Preview of my remarks In contrast to much commentary, I will argue today that a phased minimum wage to $15 by 2024 does lie within the range of our previous experience. Economists have conducted literally hundreds of studies based on over 160 minimum wage changes in the past thirty-five years. The best of these studies do provide a credible guide to the likely employment effects of a $15 floor. They indicate that the Act will have minimal to no adverse effects on employment and that they will have substantial positive dynamic effects on the lowest-wage areas of the U.S.
Why would minimum wage increases up to $15 have minimal negative effects? The answer requires examining empirically which industries will experience the greatest cost increases, how much they will raise their prices to absorb the increase, and the responses of consumers to those price increases. The answer also involves the extent to which workers receiving pay increases will want to increase their working hours and increase their spending on consumer goods. Automation is much less of a factor, because so much automation is happening anyway, as the costs of technology have fallen so much in recent decades.
Minimum wage effects are concentrated in a small number of industries, most notably restaurants and retail, but also farming, janitorial services, security guards, home health care and residential and nursing care homes for the elderly and childcare. Minimum wage costs are mainly absorbed through slightly higher prices in these industries, by increased spending by low-income households and– for eldercare and child care– by increased public funding, most of it federal.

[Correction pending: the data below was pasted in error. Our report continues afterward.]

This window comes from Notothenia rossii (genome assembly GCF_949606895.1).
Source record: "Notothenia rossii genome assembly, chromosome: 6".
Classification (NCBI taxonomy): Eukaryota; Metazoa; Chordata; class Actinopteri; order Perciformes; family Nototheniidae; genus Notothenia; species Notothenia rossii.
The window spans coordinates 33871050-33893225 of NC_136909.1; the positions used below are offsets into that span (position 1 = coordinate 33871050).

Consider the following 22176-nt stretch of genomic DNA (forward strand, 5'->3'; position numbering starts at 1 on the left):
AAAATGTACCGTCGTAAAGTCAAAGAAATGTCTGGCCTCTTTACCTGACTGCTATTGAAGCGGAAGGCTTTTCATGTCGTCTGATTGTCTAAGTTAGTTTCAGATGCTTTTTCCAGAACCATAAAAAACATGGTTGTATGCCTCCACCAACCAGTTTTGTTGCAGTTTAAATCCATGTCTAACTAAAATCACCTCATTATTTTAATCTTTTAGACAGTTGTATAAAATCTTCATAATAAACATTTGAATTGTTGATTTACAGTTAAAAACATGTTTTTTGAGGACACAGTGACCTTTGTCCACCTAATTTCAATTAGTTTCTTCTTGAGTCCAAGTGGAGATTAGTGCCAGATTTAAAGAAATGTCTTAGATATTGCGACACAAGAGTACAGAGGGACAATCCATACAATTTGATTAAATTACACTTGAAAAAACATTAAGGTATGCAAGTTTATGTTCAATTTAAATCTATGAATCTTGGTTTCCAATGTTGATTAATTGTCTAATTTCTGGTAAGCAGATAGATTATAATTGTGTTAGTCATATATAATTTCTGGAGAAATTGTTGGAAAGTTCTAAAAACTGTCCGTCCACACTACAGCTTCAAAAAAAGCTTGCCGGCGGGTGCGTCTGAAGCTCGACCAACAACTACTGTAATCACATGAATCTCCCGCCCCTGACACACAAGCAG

A $15 minimum wages will increase costs for the lowest-paying manufacturing industries, such as apparel and wood furniture. Since the latitude to increase prices is more limited in these industries, some jobs may move elsewhere. The amount of relocation will be limited by the transportation costs of moving durable finished goods from more distant locations. My analysis of recent manufacturing job trends indicates that these effects will be modest, even in such a low-wage state as Mississippi, in large part because the number of remaining low-wage manufacturing jobs in these states is quite small.
On the plus side, a $15 minimum wage will generate a substantial economic stimulus because of the increased purchasing power for consumption. These effects, which will be greatest in the lowest-wage states, will offset employment loss among low-wage manufacturing industries. The lowest-wage states will also experience lower outmigration and hence become more attractive locations for investment. Workers in these states will also be healthier, more able to enter the workforce and to be more productive workers.
The greater positive effects for the lowest-wage states suggest the advantages of retaining a single national floor. Regional minimum wage differentials would have the disadvantage of locking in current inequality between higher and lower-wage areas. Subminimum wages do not accomplish their goals of increasing employment.
Minimum wage increases have substantial beneficial downstream effects on children and adults. They reduce child neglect and poverty and improve child educational outcomes. They also reduce adult smoking rates, absenteeism from work for health reasons and obesity. For example, a ten percent increase in the minimum wage would lead to 770 fewer suicides per year. These important downstream effects suggest that minimum wage policy should be evaluated, as are most other programs, on criteria that are broader than their effects on employment and government budgets. Moreover, a healthier population is also a more economically active and productive population. Health benefits can therefore translate over time in further positive effects of minimum wages.